What is CORD?
The Collaboration for Research on Democracy (CORD) is a global research network that brings together researchers and practitioners from around the world to explore the ways that citizen-centric strategies for development have the potential to deepen democracy and secure rights for poor and marginalized groups from all sections of the world.
The mission of the organisation is “to contribute to inclusive citizenship and democratic governance through collaborative, applied research.”
The priorities of the collaboration were initially sparked by the work of previous learning networks, such as the Development Research Centre on Citizenship, Participation and Accountability (CDRC), which has demonstrated the need for increased research on the quality and direction of the differences that citizen participation can make, and how these changes can be attained. While the work of the CDRC ended in 2010, many of its research contributors continue to recognize both the value of the work that was being done, as well as the importance of global collaboration for developing a “full picture” understanding of challenges for citizen participation and democracy.
Thus, in 2011, CORD was created to address many of these gaps in the current body of research.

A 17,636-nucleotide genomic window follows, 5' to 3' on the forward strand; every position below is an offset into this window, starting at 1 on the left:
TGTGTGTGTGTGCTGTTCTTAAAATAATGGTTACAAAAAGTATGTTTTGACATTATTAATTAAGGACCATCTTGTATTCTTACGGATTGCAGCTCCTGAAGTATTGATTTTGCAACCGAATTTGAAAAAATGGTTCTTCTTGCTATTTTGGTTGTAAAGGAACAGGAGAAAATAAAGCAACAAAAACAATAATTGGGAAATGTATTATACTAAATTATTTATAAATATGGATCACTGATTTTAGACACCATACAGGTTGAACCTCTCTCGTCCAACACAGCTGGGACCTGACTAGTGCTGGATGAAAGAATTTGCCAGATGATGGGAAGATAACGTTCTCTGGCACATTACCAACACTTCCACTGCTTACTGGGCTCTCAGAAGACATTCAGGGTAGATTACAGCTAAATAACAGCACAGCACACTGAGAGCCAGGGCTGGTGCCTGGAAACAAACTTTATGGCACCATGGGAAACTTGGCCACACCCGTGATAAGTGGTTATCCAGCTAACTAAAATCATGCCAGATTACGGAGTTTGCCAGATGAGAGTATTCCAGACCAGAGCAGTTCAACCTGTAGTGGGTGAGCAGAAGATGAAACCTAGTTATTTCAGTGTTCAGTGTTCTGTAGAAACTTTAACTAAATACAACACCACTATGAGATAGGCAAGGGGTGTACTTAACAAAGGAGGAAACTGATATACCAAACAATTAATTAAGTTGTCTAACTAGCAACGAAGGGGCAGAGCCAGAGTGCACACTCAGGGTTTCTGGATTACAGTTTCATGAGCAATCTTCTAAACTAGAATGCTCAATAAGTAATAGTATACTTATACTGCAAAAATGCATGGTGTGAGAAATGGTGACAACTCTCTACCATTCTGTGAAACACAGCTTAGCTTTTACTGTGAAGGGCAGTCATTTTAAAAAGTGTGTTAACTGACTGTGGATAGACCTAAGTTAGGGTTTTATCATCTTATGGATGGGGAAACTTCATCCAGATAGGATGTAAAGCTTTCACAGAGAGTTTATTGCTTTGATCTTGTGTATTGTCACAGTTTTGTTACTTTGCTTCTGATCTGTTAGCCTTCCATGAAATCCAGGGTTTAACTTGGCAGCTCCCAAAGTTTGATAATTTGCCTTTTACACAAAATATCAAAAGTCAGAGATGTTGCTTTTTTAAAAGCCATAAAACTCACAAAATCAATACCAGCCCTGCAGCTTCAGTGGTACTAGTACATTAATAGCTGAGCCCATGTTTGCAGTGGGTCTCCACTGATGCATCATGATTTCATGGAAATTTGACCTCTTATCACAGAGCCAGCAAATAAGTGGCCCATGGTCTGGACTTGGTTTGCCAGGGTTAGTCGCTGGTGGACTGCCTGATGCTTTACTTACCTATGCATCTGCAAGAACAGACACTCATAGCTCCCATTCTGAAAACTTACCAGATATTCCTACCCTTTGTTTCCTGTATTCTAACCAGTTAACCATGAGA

CORD is currently composed of approximately 25 researchers and practitioners from countries including South Africa, Brazil, Egypt, Bangladesh, India, the UK and Canada. Recently, our membership has expanded to include participants from Sri Lanka, Ecuador and Uganda. The governing structure of the organization is very fluid, as we try to make all decision-making as democratic as possible. Thus, CORD currently has a rotating steering committee, which meets virtually to discuss upcoming projects and events associated with the network.
Along with regular annual meetings with the entire group, CORD also has five current working groups, each with their own specific tasks, meeting times and priority areas. These groups include:
A previous CORD working group, called “Mediated Citizenship,” sought to explore the role of mediators in bringing about viable change through citizen engagement. This group is very excited to release its first, collaborative publication, entitled Mediated Citizenship: The Informal Politics of Speaking for Citizens in the Global South.